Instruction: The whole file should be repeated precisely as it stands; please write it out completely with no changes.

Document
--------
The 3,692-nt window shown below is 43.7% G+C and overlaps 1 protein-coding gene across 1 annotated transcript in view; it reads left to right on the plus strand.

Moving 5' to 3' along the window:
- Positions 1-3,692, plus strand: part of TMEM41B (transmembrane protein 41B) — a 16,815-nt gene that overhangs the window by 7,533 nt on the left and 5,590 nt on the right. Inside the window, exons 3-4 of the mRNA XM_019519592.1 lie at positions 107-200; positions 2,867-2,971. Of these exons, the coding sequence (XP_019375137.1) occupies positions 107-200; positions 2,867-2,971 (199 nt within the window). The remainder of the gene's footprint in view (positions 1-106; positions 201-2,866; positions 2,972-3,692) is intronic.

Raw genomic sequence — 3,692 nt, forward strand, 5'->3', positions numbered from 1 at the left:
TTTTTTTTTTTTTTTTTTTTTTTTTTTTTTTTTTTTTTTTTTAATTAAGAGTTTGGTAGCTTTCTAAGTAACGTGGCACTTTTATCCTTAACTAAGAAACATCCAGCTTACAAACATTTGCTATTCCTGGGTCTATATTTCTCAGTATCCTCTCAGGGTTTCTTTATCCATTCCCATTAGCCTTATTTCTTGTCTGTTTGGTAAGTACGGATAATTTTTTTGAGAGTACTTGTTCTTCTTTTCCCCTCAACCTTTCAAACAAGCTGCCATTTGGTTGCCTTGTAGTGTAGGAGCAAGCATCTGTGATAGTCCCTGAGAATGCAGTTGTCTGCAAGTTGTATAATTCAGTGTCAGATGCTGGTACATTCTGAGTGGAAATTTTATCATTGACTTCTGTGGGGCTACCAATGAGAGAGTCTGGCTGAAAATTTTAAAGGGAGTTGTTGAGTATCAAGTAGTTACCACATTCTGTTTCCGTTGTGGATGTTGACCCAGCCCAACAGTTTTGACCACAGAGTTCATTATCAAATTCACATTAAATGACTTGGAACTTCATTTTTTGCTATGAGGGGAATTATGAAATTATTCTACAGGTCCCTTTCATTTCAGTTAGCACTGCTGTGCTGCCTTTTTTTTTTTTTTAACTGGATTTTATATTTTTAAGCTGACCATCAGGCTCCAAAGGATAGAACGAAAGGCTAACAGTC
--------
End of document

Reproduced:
The 3,692-nt window shown below is 43.7% G+C and overlaps 1 protein-coding gene across 1 annotated transcript in view; it reads left to right on the plus strand.

Moving 5' to 3' along the window:
- Positions 1-3,692, plus strand: part of TMEM41B (transmembrane protein 41B) — a 16,815-nt gene that overhangs the window by 7,533 nt on the left and 5,590 nt on the right. Inside the window, exons 3-4 of the mRNA XM_019519592.1 lie at positions 107-200; positions 2,867-2,971. Of these exons, the coding sequence (XP_019375137.1) occupies positions 107-200; positions 2,867-2,971 (199 nt within the window). The remainder of the gene's footprint in view (positions 1-106; positions 201-2,866; positions 2,972-3,692) is intronic.

Raw genomic sequence — 3,692 nt, forward strand, 5'->3', positions numbered from 1 at the left:
TTTTTTTTTTTTTTTTTTTTTTTTTTTTTTTTTTTTTTTTTTAATTAAGAGTTTGGTAGCTTTCTAAGTAACGTGGCACTTTTATCCTTAACTAAGAAACATCCAGCTTACAAACATTTGCTATTCCTGGGTCTATATTTCTCAGTATCCTCTCAGGGTTTCTTTATCCATTCCCATTAGCCTTATTTCTTGTCTGTTTGGTAAGTACGGATAATTTTTTTGAGAGTACTTGTTCTTCTTTTCCCCTCAACCTTTCAAACAAGCTGCCATTTGGTTGCCTTGTAGTGTAGGAGCAAGCATCTGTGATAGTCCCTGAGAATGCAGTTGTCTGCAAGTTGTATAATTCAGTGTCAGATGCTGGTACATTCTGAGTGGAAATTTTATCATTGACTTCTGTGGGGCTACCAATGAGAGAGTCTGGCTGAAAATTTTAAAGGGAGTTGTTGAGTATCAAGTAGTTACCACATTCTGTTTCCGTTGTGGATGTTGACCCAGCCCAACAGTTTTGACCACAGAGTTCATTATCAAATTCACATTAAATGACTTGGAACTTCATTTTTTGCTATGAGGGGAATTATGAAATTATTCTACAGGTCCCTTTCATTTCAGTTAGCACTGCTGTGCTGCCTTTTTTTTTTTTTTAACTGGATTTTATATTTTTAAGCTGACCATCAGGCTCCAAAGGATAGAACGAAAGGCTAACAGTC